Monday, August 15, 2016

Jim Pewter - Civilians and AFN


Our friend Chris was growing up in Frankfurt in the 70s and taped a lot of AFN. No way to put a date with any certainty on this, but here's a bunch of Jim Pewter.





You might well choose to re-phrase slightly, emphasizing that I was a German kid, and that - as a lot of German kids then - listened to AFN as a daily routine, which helped in improving our English significantly (I have had with some of my teachers a running battle when using american slang, instead of proper (university-style) English as they had been taught); pretty sure US-service people were unaware of Germans being part of their general audience!



Quite a few forums exist in which Germans emphasize the significant contribution AFN had on them and their lives, it is mentioned there that per year about 100.000 letters were pouring in to AFN in Germany, of which the bigger part was probably AFN Frankfurt (the APO number was I believe APO 057), and I remember getting one of my postcards actually being put "on the air" (you got that clip on the DVD as well, when Jim Powers - the Bostonian -  presents "Baby Child" by Robin Luke "going out to Christoph in Offenbach, who hit it right on the head when he said that the most important bridge is "The bridge over troubled water".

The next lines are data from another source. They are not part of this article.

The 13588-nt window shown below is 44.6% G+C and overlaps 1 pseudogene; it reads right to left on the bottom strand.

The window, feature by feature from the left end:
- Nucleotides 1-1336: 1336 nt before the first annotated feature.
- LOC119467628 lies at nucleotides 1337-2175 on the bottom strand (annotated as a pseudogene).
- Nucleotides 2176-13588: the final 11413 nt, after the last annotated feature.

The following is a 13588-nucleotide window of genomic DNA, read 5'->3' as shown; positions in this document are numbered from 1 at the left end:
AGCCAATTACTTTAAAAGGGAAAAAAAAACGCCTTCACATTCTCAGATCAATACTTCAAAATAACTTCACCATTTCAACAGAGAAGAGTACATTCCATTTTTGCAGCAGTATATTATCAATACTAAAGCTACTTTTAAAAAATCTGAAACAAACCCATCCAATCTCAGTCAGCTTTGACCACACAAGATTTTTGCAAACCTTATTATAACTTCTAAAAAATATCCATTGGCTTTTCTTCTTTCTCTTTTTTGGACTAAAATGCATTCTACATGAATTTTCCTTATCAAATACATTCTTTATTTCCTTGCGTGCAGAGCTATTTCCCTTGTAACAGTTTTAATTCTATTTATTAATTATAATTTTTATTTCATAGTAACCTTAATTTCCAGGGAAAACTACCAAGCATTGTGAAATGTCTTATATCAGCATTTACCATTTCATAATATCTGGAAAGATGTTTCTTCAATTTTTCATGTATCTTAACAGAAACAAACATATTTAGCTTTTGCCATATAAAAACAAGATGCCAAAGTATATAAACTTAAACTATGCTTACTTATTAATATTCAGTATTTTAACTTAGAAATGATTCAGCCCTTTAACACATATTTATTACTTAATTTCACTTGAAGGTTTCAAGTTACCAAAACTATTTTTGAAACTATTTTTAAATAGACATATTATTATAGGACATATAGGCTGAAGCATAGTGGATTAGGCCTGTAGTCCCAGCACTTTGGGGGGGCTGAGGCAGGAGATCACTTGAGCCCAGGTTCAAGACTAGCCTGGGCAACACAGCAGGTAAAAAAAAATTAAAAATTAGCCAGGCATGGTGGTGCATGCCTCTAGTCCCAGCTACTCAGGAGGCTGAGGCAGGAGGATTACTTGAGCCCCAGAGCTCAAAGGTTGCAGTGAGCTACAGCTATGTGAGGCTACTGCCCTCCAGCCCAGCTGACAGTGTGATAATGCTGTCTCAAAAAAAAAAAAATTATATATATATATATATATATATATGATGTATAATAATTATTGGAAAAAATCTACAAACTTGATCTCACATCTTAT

Another German ex-AFN-listener - and I believe he has got a definite point on that  - actually attributes the German radio-system targeted at young people as it still is today to the very existence of AFN and Germans listening to it!




The German public radio stations ran along the lines of the federal states, and were very much targeted to the mature establishment with German Schlager and orchestras. As young Germans were listening to AFN (and BFBS) with their stylish, amusing way of presenting modern (i.e. non-German) music, those national chains had to develop similar offerings in order not to loose their grasp on future audience. These turned out to be the "third program series" such as HR3 in Frankfurt, WDR3 in Dusseldorf, SWR3 in Stuttgart, etc. that today are actually the lynch-pins of their programs!


I remember as of early 1970s, these made big inroads into the German listeners-base of AFN, with SWR3 being the first specifically youth-oriented radio coming "on the air" with music and presenting techniques very much reminiscent to "my" AFN.

Still, I remained faithful to AFN as You see from the tapes.


regards
Christoph